Monday, February 4, 2013

Remembering Maninder Singh Kang


(18.5.1963-4.2.2013)
By Rajesh Sharma

I visualize him watching his own burning corpse and laughing a philosopher’s laughter. “Oye pandatā, this Kang was a dog’s tail of a man. Look, he is poking even the flames to laugh. What a struggle the wind and the fire are waging over his body. And look at the rain, it refuses to stop. His death seems to have released an excess of the five bhoots, making nature go berserk.”
                Listening to him, I try to make sense of his bizarre inner geography.
                “He’ll be impossible to replace. It’s such a loss,” he adds in an altogether different mood.
      Maninder had this ability to move effortlessly between gaiety and gravity. He probably had found the thread that connects the extremes.
                I met him some twenty years ago when he arrived to teach in the college where I was already teaching. That college, in Hoshiarpur, had then a Principal who liked to take himself very seriously. And he had managed to surround himself with men and women who competed with one another to sustain their boss’s precarious endeavours. Maninder, it seems, had been dropped in this theatre of the ludicrous by some malicious naughty gods. One day as the Principal sat basking in the sweat-scented congregation of his flattering chamchas and chamchis, officially designated as a staff meeting, he walked in late, went straight to the Principal’s side, put both hands on his table, bent a bit low, and began, “Bhāji, the office boy told me you wanted to see me. I am not really late. I was sitting in vacant classroom and reading. I had the room bolted from outside to avoid being disturbed. Yes, may I know why you called me?”
                The boss’s lips twisted under the unaesthetic imbalance of his recalcitrant moustache. We knew his pride had been wounded: the twisted lips always indicated the throes of a struggle to put himself into words, in which he always failed, so that he ended up frothing at the corners of the mouth. How could a mere teacher, that too on probation, treat him like an ordinary mortal? Maninder’s fate was sealed. Soon enough, when he booked half a dozen boys for using unfair means during an examination, the principled Principal persuaded the college management to terminate his services. He was again on the road.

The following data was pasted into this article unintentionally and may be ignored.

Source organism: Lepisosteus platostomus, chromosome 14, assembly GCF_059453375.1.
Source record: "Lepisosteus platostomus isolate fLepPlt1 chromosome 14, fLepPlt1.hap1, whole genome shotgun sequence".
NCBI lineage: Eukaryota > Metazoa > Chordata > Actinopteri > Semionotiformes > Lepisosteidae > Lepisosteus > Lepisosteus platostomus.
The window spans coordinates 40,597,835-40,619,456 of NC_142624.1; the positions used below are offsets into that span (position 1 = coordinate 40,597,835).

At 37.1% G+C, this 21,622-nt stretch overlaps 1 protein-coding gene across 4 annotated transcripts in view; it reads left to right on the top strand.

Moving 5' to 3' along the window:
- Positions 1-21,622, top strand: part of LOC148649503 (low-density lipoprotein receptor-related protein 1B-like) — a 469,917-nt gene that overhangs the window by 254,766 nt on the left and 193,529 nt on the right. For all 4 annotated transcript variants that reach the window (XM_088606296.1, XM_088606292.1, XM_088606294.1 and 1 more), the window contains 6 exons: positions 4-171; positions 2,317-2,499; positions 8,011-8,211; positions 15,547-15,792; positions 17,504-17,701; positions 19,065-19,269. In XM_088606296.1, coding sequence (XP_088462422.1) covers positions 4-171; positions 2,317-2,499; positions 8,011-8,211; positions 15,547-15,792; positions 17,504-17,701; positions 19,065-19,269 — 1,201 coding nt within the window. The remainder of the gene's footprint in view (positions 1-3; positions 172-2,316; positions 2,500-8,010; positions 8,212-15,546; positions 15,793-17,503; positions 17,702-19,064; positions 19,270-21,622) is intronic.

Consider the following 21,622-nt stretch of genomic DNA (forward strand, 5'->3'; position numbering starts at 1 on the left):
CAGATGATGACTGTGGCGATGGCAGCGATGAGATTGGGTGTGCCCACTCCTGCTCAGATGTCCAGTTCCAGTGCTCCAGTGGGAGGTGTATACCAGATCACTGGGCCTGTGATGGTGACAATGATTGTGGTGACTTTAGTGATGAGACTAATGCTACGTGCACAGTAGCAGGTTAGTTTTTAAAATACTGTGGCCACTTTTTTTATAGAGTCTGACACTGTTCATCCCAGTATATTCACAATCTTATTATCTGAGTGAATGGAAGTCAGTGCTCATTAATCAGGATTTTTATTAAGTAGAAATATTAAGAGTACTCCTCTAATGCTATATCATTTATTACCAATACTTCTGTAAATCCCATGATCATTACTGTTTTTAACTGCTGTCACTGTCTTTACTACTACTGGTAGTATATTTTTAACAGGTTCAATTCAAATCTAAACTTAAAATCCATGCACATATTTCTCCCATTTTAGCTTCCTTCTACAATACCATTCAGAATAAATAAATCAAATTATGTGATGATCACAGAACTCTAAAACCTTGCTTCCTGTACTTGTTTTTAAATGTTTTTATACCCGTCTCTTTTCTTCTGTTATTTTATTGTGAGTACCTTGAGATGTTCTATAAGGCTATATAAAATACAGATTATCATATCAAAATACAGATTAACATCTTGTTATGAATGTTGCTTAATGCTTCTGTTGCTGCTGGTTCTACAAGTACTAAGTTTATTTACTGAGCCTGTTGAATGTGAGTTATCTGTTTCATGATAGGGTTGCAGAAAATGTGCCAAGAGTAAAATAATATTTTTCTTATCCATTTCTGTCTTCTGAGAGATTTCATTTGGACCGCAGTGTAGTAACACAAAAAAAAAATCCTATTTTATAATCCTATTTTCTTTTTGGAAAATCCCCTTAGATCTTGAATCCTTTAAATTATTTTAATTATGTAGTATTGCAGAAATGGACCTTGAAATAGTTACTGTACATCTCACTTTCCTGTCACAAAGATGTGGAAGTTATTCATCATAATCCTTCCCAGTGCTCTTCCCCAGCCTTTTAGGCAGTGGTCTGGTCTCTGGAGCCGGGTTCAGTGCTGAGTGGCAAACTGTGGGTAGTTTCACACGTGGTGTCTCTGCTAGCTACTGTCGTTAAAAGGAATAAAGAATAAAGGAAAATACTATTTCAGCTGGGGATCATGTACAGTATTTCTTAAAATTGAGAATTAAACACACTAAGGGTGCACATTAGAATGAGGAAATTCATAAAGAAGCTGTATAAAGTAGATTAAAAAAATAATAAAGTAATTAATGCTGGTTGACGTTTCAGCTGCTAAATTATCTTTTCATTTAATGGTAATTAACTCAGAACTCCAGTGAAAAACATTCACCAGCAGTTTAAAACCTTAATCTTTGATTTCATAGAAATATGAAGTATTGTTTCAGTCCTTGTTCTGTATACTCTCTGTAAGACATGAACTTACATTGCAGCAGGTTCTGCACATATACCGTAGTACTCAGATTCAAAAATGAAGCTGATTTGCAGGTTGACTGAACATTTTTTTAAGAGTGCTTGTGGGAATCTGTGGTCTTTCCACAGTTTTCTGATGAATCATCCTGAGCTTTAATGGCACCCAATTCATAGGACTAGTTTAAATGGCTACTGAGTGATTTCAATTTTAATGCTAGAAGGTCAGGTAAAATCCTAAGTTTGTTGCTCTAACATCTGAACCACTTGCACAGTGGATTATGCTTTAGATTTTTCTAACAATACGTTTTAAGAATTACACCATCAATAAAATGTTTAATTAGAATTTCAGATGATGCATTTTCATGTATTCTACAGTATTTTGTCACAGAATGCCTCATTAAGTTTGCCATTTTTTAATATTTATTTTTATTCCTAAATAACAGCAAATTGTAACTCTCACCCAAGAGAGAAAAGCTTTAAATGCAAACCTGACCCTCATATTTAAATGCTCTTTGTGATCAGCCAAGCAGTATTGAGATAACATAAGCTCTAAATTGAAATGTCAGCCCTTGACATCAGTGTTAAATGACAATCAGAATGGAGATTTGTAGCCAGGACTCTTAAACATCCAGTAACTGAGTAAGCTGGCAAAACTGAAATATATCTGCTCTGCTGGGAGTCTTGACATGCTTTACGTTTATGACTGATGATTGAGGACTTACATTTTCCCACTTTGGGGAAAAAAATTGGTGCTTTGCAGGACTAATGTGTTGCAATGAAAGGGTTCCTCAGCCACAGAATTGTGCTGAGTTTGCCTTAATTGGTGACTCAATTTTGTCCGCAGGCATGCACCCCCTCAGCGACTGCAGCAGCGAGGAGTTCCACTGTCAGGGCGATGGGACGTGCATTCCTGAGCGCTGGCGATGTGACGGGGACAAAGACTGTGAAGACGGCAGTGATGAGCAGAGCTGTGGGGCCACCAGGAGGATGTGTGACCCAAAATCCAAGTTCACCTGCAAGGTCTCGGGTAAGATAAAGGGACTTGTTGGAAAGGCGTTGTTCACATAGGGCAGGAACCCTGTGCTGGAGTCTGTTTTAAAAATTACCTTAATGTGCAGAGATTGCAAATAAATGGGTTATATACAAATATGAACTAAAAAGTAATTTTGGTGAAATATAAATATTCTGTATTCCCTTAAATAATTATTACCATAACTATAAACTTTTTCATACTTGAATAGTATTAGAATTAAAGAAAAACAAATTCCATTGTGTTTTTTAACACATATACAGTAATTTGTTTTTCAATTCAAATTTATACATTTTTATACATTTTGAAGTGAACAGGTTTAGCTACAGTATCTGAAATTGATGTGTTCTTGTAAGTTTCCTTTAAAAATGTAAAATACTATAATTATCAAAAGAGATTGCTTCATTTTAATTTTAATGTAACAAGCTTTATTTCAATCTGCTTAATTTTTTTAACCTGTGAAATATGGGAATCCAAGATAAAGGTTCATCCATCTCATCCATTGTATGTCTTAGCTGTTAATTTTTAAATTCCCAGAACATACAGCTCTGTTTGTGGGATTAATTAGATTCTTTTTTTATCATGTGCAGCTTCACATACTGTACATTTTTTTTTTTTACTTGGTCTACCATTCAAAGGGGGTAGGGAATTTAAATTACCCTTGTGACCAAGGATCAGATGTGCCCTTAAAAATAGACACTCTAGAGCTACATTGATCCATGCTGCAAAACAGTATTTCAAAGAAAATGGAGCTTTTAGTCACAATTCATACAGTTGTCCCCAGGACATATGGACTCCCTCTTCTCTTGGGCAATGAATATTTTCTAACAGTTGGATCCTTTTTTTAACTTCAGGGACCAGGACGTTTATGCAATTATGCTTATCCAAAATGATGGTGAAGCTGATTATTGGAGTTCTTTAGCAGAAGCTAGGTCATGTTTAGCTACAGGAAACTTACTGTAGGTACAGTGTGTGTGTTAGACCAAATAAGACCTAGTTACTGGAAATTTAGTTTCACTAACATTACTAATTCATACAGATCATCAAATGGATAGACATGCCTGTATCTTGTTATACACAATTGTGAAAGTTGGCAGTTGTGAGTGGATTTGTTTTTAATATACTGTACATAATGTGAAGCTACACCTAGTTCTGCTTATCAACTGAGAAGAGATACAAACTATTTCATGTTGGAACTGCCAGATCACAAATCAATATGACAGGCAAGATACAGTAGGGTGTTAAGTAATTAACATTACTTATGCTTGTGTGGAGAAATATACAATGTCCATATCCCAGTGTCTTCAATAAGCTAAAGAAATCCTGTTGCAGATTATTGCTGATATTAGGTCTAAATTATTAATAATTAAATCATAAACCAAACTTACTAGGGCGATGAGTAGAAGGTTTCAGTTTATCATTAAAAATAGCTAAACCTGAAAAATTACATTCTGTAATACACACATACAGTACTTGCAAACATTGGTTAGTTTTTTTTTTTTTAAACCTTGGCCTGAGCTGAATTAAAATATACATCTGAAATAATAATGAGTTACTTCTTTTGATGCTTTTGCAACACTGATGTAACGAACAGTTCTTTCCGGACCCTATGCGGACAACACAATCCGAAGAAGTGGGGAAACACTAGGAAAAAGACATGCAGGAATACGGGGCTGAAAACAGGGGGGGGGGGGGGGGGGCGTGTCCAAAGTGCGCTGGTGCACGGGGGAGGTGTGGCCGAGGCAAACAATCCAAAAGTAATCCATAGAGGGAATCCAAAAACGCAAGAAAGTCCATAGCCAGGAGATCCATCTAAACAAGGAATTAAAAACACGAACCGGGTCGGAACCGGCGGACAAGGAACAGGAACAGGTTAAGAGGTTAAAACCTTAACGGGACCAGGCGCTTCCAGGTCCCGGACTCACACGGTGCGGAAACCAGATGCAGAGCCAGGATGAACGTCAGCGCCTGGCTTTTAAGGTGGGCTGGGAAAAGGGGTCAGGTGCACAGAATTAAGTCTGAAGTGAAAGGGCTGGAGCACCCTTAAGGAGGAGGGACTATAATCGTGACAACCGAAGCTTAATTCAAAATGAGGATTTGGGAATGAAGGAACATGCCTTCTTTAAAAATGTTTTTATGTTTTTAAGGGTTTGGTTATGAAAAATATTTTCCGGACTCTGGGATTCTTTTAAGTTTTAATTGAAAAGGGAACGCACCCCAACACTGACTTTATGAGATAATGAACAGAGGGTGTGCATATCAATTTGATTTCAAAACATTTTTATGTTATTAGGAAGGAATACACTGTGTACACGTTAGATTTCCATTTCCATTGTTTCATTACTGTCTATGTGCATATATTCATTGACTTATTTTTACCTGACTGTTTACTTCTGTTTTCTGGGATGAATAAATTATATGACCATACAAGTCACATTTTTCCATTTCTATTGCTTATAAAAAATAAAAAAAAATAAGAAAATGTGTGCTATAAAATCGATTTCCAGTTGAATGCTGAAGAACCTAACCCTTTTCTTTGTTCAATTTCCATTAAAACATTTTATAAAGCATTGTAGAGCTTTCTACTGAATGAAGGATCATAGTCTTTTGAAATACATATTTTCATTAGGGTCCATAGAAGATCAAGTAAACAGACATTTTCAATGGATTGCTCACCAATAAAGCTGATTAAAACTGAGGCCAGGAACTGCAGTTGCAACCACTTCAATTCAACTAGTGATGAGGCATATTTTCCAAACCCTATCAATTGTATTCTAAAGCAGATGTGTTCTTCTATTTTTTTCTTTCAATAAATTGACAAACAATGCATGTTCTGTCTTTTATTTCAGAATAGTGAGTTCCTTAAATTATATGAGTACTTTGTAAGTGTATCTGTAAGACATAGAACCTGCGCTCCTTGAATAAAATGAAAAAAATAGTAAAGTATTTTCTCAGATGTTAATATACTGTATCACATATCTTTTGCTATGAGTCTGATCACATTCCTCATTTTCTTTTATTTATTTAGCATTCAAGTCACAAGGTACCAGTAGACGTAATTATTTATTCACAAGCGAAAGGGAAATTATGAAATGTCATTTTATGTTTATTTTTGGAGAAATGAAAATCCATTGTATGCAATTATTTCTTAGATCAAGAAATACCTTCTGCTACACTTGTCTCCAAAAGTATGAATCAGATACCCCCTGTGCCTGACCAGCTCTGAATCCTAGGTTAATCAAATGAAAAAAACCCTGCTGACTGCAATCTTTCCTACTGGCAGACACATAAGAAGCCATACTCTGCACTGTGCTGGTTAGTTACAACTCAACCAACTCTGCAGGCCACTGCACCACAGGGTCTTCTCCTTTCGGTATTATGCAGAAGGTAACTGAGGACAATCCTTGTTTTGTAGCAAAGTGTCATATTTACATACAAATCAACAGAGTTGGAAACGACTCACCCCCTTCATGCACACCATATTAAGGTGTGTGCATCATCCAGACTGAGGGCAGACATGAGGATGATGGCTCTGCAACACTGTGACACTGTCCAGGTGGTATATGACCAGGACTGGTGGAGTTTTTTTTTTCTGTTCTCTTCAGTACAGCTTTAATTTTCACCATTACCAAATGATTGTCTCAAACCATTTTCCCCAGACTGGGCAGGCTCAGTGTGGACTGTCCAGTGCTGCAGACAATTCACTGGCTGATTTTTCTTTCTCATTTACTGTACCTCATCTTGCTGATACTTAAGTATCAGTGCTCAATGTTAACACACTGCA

He had once given me a book to read. It was titled Oddballs. I was to gradually discover what a great oddball Maninder himself was.
                Years later I found him again when his story Bhār was published. I called him. He almost sang with happiness to hear my voice after all those years. After that we used to talk once or twice a month. More often it was he who called. And he invariably scolded me for not calling him. I had to reinvent all the banal excuses at my disposal. He always forgave.
                He came to meet me last year when he was visiting some relations in Patiala city. He borrowed a scooter and rode through the cruel traffic all the way to my house which is quite far from the city. “I can’t see clearly in the evenings, but I pushed on. I had to meet you, Rajesh baba.” He had come to pat me for co-editing the journal South Asian Ensemble. He loved the way I wrote. He liked that I had not let myself die under the weight of trivialities. He wanted me to write in English on Punjabi culture. “There is a world of work waiting to be done. We’ll sit down soon again and I’ll tell you what you should do,” he spoke with a conviction that was irresistibly infectious. Had he been in some university, how many people he would have inspired, driven, even kicked. And they would have been grateful. Some say he could not get a teaching position in a university because he had a tendency to kick the wrong people. They are perhaps right. His goodness was irrepressible. He hit you to do you a good turn. Unfortunately, not many recipients of his eccentric generosity had a heart as large as his.
But then he had an incredibly large heart. He never bore a grudge against anyone, not against life, not even against the generality the vulgar-minded call ‘the world’. Others felt he had never got even a fraction of what should have been ensured to a man of his caliber. Yet he never complained. Maybe he knew that exile was the price he had to pay to preserve his intellectual integrity and creative edge. That may be the reason he never tried to be politically correct.
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